Are you a Member? Join Today!

LWF helps manage water conflicts with USAID funding support

Dry times and drought-like conditions are putting tremendous strains on Laikipia’s river systems. Upstream and downstream water users must collaborate and coordinate their water use if river systems, wildlife, livestock and people are to survive.

ON 10TH Feb 2015, the Laikipia Wildlife Forum (LWF) together with Lower Ewaso Narok Water Resources Users Association and Water Resources Management Authority Rumuruti office organized a meeting of stakeholders and water users to discuss the continuous depletion of water in the river. The WRUA had reported on 26th January that there was almost zero flow of water at the regular gauging station 5AC8 near Loisaba ranch. Alerts were put out by downstream communities about the risks of conflicts arising as a consequence of lost water flow.

LWF facilitated the meeting that brought by all the water users within the sub catchment and other WRUAs managing watersheds that drain into Ewaso Narok River. LWF led the discussions and action planning that resulted to help regulate and control water usage within the catchment in accordance with the Water Act 2002.

The Act clearly states that water prioritization is first used to satisfy basic human needs and protect aquatic ecosystems and domestic use ahead of all other waters uses from that body of water.

The meeting was attended by over 100 water users within the LENWRUA. Upper Zone WRUAs, namely Melwa, Nyahururu, Oraimutia, Lake Olboisat, Pesi, Ndivai and Equator represented the upper watershed of the Ewaso Narok River. Attending were also representatives from the Laikipia County Government, the Ministry of Internal Security, the Provincial Administration, and the Ministry of Fisheries. The information sharing and discussion sessions were aimed at the current water situation, and we developed a way forward with the aim of conserving and safeguarding the river reserves.

The main challenges contributing to the current situation were: over-abstraction of water by permit holders during the dry seasons; illegal abstraction by portable pump users; lack of water rationing by the upstream users resulting in uncontrolled water abstraction, incorrect tree species planted along the water course (eucalyptus in particular), illegal water use by the prisons department through their wasteful irrigation methods of broken furrows and flooding of their farmland; wasteful water use from the bridge area in Rumuruti to feed the farming activities at the prisons and the fisheries department.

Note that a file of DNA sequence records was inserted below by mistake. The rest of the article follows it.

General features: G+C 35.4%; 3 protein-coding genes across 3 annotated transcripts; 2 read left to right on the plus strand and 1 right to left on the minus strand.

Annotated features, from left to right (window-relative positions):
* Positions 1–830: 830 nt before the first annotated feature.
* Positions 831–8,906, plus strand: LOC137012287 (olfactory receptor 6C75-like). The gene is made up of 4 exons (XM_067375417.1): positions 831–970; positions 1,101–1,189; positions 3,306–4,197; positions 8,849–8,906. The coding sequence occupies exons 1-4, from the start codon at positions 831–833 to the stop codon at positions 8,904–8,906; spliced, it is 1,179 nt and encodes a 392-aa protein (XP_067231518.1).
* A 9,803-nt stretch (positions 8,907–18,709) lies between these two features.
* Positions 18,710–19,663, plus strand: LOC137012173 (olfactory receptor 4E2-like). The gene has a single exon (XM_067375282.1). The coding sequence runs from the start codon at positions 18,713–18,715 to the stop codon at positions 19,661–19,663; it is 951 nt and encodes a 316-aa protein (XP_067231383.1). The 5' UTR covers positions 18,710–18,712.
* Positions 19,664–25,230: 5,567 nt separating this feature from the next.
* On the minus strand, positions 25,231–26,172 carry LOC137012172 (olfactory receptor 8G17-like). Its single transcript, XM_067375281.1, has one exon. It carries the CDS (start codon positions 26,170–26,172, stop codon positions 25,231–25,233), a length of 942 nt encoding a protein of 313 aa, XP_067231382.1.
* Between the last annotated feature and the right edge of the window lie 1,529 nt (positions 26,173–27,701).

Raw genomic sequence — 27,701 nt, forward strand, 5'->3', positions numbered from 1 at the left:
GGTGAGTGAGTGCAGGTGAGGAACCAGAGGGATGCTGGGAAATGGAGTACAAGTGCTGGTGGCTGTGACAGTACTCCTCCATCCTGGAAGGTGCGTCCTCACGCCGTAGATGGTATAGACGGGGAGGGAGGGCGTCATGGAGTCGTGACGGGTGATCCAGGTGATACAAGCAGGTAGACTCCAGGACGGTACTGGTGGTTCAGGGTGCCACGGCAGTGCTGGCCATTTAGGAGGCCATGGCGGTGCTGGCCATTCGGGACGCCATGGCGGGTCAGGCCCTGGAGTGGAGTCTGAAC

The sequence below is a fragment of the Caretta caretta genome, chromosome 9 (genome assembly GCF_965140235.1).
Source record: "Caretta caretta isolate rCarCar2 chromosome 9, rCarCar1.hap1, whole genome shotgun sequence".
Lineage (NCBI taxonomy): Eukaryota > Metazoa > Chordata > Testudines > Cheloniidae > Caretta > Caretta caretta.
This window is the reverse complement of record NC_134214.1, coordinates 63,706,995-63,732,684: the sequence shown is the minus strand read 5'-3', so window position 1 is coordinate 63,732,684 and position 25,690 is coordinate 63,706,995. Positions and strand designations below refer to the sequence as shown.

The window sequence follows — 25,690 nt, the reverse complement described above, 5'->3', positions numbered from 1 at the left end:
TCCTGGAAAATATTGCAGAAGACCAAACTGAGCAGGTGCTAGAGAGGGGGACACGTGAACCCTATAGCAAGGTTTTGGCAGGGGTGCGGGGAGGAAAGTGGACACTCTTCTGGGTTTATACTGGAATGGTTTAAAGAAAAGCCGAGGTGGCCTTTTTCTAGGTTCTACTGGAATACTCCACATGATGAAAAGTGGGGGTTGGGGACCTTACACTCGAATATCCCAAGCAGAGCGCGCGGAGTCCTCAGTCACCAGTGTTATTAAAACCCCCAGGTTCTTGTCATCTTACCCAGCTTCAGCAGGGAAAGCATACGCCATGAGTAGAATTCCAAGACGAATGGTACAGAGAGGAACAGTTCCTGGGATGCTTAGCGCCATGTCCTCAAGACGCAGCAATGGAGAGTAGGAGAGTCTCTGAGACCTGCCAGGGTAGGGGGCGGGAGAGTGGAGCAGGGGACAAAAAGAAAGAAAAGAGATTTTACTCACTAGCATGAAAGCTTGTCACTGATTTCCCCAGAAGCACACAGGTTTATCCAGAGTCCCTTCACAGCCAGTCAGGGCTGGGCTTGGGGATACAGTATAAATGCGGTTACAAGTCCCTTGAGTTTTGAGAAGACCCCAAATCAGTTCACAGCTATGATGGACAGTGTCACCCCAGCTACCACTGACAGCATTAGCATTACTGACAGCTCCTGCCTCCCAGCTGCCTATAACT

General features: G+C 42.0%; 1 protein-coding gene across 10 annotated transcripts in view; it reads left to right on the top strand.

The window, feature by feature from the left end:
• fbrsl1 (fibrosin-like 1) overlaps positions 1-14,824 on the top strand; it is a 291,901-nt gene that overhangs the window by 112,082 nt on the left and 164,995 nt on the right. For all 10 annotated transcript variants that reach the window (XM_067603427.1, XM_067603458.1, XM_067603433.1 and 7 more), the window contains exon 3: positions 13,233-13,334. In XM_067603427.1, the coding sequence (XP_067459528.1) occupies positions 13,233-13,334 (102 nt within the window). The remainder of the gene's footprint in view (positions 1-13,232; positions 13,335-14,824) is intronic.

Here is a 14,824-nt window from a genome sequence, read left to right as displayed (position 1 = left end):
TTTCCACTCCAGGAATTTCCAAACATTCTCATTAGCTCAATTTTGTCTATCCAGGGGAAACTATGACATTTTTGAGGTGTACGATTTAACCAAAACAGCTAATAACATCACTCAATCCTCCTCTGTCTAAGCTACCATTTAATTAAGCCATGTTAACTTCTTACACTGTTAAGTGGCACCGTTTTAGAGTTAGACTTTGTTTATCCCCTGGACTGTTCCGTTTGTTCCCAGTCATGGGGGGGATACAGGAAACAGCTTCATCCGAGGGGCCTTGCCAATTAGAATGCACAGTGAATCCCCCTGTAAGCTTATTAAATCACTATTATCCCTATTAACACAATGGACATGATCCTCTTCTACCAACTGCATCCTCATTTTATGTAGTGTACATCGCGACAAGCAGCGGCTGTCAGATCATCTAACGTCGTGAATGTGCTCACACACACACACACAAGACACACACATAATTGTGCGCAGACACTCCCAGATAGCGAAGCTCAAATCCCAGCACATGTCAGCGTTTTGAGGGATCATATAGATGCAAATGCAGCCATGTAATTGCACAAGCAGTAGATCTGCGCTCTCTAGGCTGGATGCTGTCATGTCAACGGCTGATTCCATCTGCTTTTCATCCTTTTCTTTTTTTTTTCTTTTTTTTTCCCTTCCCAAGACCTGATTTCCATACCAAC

Meeting Participants agreed that small-scale farmers would reduce their irrigable area and adopt rationing programmes. The upstream WRUAs agreed to initiate rationing programmes to ensure the river reserves were safeguarded. WRMA was tasked to close the furrow from the bridge to the prisons and fisheries until such a time when the owners had filed the necessary applications for permits. WRMA was also asked to issue letters to commercial farmers and major abstractors to inform them of the current situation and instruct them to strictly adhere to their allocation during the low river water flows.

A Task Force was set to work with WRUA and WRMA to ensure the tasks noted above were done, and to also monitor the river water levels. This task force was comprised of 15 WRUA members, 5 from each zone. LWF, Ward Administrators, and senior chiefs would support the Task Force team to ensure it meets its objectives.

After the meeting, it was agreed that there was need to ensure that every water user fulfills its role and responsibilities to conserve water use during the dry seasons. Most participants were disappointed by the failure of the prisons department to attend the meeting while it was very clear that their farming activities had adversely affected the available river flow. Also, commercial farmers practicing horticulture upstream of Rumuruti farms had failed to attend the meeting. WRMA, local and the national government representatives were asked to make follow ups with these water users to ensure their activities does not compromise the efforts to conserve the river flow at this critical time of the year.

At the end, it was clear that WRMA and WRUAs forged the goodwill of water users to reduce their water usage until such a time that the situation improves. As a result, the WRUA has reported increased water flow downstream. LWF is dedicated to sustaining this effort during this dry season, and beyond.

LWF Hosts Judicial Dialogue on Wildlife Crime

It is estimated that since 2011, at least 20,000 elephants are poached across Africa annually and their tusks harvested in the most gruesome way. According to the Kenya Wildlife Service (KWS), 163 elephants and 35 rhinos were poached in various parts of the country in 2014.

The increase of wildlife crime over the last decade has been astounding; resulting in an advanced conscious shift in the discourse between law enforcement and key stakeholders. It is a global realization that sustainable solutions addressing this economically debilitating situation must be achieved.